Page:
Except perhaps the youngest who read us, most of you know what a cassette tape, and almost all of you will have used this physical format at some time in your life. Cassette tapes accompanied retro culture in countless ways, and not just by adorning gas station windows with compilations that almost no one bought. We have been able to enjoy revolutions like Spectrum along with these tapes, as well as hours and hours of music and broken walkmans.
Cassette tapes didn’t exist until the 1960s, when a Dutch engineer named Lou Ottens, who was working for the company at that time Hasselt, property of Endhoven PhilipsFed up with the big green and yellow ribbons that were stored on big reels, he shaped a compact format that would drive an entire culture.
Cassette tapes have been sold by the billions (without exaggeration) throughout the second half of the 20th century, although they ended up being replaced with the advent of the CD. Unlike vinyl records, tapes did not safeguard a specific quality of sound that would save them from being relegated.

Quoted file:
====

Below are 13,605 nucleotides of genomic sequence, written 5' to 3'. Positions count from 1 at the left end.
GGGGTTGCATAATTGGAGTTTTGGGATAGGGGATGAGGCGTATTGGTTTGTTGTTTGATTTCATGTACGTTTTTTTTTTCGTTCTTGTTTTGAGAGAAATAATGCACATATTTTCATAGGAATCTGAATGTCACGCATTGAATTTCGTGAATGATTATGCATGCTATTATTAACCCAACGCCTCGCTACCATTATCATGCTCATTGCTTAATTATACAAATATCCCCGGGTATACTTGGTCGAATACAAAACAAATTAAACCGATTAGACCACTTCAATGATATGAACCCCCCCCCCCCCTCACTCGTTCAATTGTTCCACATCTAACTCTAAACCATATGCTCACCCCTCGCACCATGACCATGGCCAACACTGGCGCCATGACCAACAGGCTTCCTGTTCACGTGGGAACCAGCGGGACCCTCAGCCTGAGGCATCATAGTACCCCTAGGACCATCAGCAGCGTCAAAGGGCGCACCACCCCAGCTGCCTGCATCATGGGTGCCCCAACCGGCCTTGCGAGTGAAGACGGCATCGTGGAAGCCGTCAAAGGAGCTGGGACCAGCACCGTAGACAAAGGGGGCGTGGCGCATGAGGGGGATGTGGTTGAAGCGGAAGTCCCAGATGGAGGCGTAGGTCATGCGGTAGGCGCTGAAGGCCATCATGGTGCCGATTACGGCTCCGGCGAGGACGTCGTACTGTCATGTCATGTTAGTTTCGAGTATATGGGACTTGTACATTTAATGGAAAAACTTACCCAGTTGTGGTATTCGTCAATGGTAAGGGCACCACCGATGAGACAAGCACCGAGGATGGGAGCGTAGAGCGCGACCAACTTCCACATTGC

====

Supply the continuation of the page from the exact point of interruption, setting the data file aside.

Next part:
This past weekend Lou Ottens died in the Netherlands at the age of 94. The engineer saw the heyday and peak of his greatest achievement, but he also witnessed its decline. In an interview a few years ago with the NRC he said that “his greatest pride was worn away a long time ago.” However, we can continue to witness multiple tributes to cassette tapes in films like Guardians of the Galaxy or series like Stranger Things, where retro culture is more alive than ever.
From the writing of Hobby Consolas we want to convey our deepest condolences to the family and friends of Lou Ottens. Rest in peace.